Two leading candidates to become Japan’s next prime minister denied on Saturday, September 18, that they had toned down their stances on nuclear energy and gender issues to attract conservative backing in a tight ruling party leadership election this month.
The winner of the September 29 contest to lead the Liberal Democratic Party (LDP) is almost certain to succeed Yoshihide Suga as the country’s next premier because the party has a majority in the lower house.
Suga announced he would step down two weeks ago amid sinking approval ratings, triggering the leadership race between four candidates.
They are vaccine minister Taro Kono, 58, former foreign minister Fumio Kishida, 64, Sanae Takaichi, 60, a former internal affairs minister from the party’s most conservative wing, and Seiko Noda, 61, a former minister for gender equality.
Surveys of voters show Kono is their top choice, a key factor ahead of a general election due by November.
But the social-media savvy, US-educated Kono, who has also served as foreign and defense minister, is widely seen as a maverick – an image that worries many veteran party members.
Contenders need to attract votes from grassroots party members and younger lawmakers, who are more likely to be swayed by popularity ratings, while also garnering support from party bosses who remain influential.
A Kyodo news agency poll showed on Saturday that 48.6% of grassroots party members surveyed support Kono, followed by Kishida’s 18.5%, Takaichi’s 15.7%, and 3.3% for Noda.
Long seen as a critic of nuclear power, Kono rejected the suggestion that he had flip-flopped.
“What I’ve been saying about an exit from nuclear power is decommissioning quickly nuclear power plants that are reaching retirement and gradually exiting nuclear energy,” he said in a televised debate.
“As I explained before, we should stop the use of coal, increase energy conservation and renewable energy, and nuclear power can be used to fill the gap.”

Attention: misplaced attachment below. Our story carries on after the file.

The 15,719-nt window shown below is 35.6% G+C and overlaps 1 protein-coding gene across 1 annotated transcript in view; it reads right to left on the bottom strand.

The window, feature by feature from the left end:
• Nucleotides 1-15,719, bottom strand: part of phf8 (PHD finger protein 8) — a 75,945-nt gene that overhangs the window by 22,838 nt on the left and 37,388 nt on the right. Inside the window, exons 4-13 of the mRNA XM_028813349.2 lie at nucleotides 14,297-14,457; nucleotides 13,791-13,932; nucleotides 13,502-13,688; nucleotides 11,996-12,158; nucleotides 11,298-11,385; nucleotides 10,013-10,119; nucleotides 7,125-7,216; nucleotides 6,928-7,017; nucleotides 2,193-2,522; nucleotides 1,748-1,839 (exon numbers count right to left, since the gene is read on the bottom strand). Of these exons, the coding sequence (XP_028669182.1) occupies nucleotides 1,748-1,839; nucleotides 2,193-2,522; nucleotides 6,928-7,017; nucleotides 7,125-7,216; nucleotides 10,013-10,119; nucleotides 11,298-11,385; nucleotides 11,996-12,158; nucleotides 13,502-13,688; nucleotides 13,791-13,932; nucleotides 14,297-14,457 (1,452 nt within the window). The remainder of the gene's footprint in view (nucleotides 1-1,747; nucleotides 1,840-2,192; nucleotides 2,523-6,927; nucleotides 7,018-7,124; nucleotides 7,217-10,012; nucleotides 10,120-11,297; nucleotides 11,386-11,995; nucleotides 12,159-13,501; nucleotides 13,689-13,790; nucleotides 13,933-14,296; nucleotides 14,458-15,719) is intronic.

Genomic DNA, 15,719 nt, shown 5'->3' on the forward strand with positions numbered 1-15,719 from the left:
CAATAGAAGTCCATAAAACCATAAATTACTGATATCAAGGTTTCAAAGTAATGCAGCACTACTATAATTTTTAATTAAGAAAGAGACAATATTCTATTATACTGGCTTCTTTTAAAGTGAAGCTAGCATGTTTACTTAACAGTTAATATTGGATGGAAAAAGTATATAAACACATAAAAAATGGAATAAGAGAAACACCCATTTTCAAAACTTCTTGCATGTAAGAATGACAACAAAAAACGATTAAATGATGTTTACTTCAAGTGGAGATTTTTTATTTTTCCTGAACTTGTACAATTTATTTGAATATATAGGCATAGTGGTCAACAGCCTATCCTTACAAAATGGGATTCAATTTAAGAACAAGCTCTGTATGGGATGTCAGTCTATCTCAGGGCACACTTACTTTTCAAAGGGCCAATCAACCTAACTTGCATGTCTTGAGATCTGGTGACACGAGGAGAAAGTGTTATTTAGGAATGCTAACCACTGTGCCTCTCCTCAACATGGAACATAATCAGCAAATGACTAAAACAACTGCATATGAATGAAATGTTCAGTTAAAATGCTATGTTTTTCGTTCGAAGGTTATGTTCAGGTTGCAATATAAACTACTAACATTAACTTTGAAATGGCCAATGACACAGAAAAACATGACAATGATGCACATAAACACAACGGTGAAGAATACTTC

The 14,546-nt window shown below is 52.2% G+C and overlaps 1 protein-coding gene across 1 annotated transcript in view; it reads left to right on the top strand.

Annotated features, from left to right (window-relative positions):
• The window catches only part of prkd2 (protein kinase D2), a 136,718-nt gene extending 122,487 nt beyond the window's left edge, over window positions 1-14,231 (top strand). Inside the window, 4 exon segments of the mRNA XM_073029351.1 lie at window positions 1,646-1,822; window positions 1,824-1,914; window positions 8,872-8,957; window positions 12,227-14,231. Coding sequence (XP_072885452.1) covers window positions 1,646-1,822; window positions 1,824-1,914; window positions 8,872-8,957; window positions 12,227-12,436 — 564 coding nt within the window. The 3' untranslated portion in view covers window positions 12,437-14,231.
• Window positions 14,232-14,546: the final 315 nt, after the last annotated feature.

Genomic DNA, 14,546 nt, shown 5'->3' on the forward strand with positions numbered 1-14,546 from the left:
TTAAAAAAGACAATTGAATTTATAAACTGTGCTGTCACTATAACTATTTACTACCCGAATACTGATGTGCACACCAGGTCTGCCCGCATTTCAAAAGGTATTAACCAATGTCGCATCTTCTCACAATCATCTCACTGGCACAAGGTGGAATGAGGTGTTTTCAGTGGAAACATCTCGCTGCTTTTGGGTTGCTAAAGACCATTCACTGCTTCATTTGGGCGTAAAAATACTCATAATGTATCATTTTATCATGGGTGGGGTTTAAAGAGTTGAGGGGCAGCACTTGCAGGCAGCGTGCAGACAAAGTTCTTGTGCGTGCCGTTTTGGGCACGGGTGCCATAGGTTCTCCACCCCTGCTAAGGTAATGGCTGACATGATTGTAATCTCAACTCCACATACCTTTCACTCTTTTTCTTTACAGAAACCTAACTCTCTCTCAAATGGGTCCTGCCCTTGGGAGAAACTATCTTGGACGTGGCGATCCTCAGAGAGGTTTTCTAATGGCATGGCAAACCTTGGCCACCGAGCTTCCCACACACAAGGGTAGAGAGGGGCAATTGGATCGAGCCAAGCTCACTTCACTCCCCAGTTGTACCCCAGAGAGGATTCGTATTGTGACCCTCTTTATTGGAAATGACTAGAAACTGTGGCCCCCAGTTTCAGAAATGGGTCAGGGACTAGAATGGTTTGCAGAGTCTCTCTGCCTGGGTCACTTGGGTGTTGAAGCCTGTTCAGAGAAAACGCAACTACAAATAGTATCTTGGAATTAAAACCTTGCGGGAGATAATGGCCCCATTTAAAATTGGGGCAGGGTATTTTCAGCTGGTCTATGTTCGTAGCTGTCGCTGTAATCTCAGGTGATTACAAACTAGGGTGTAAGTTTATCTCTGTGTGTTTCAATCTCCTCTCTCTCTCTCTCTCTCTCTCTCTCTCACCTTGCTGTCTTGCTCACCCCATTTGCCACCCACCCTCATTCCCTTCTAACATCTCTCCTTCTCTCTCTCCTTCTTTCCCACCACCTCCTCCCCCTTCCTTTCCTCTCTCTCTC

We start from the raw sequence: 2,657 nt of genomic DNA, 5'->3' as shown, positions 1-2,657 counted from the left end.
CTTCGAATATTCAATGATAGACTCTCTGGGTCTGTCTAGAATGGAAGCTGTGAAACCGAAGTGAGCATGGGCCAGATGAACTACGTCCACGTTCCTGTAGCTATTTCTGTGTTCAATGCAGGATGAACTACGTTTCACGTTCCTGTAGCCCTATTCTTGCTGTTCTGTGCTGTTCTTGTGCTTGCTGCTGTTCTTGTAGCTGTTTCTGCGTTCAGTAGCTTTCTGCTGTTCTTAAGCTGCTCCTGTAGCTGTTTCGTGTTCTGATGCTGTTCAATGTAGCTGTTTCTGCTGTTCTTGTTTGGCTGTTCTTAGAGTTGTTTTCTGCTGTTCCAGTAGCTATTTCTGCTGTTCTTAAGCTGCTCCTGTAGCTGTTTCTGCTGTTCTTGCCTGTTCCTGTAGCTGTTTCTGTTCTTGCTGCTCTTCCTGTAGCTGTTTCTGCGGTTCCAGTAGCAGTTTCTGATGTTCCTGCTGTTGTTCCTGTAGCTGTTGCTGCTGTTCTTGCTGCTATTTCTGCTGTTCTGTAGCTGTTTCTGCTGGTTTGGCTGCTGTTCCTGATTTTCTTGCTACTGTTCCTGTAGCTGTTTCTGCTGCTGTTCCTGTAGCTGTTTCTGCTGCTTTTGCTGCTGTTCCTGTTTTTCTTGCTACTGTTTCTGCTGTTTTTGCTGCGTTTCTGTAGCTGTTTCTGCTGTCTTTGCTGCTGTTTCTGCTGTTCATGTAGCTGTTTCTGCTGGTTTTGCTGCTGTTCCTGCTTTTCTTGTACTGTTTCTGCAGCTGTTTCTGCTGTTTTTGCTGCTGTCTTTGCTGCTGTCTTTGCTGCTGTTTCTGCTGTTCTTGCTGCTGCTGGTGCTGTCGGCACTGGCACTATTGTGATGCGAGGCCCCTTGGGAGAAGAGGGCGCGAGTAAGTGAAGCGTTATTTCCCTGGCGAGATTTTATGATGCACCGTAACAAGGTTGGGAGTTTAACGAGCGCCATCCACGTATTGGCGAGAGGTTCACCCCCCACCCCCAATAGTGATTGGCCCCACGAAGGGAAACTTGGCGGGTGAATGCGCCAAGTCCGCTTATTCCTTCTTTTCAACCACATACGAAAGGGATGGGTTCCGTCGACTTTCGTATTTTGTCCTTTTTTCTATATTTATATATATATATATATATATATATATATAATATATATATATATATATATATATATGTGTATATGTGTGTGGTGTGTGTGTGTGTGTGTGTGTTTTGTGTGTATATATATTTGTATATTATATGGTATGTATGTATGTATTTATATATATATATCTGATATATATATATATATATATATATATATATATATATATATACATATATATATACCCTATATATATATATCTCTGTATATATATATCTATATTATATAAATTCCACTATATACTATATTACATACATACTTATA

Dialogue with China
Kishida, a more traditional LDP consensus-builder saddled with a bland image, was asked whether he had back-pedaled over allowing married couples to have separate surnames.
Japanese law does not permit that option, and a change is strongly opposed by conservatives – including candidate Takaichi – who say it would undermine family values.
Asked about the impression that he had earlier favored the change, Kishida said he recognized diversity, but that questions remained as to how to treat children’s names under a new system.
“At least considering the broad understanding of the people, I think that discussion is necessary now,” he said.
In the wide-ranging debate on topics from the COVID-19 pandemic to pensions and diplomacy, Kono, a former foreign and defense minister, urged dialogue with China amid growing concerns about its maritime assertiveness, a stance echoed by Kishida.
“[Japan-China] summit meetings should be held regularly,” he said. “Perhaps, we should tell the Chinese leadership to exert their power as one of players in the international order, not in the way of expansionism.”
Highlighting the predominant view emerging among politicians ahead of the general election, Kishida – considered the most hawkish on fiscal policy among the candidates – said he wouldn’t raise the sales tax rate for a decade and instead prioritize revitalizing the economy over fiscal reform.
The uncertain outcome of the LDP race contrasts with last year, when Suga quickly emerged as the leading candidate after Shinzo Abe quit citing ill health after a nearly eight-year term that made him Japan’s longest serving premier.
Party factions coalesced around Suga, Abe’s long-time lieutenant, and grassroots members had minimal say. This time, most factions are not unified and rank-and-file members will be apportioned the same number of votes as lawmakers.
But if no candidate takes a majority in a first round, a run-off between the top two will be held and grassroot members votes will be diluted, potentially boosting Kishida’s chances against Kono.
Takaichi and Noda, vying to become Japan’s first female premier, are seen as long-shots, although Takaichi has the backing of Abe and other party conservatives. – Rappler.com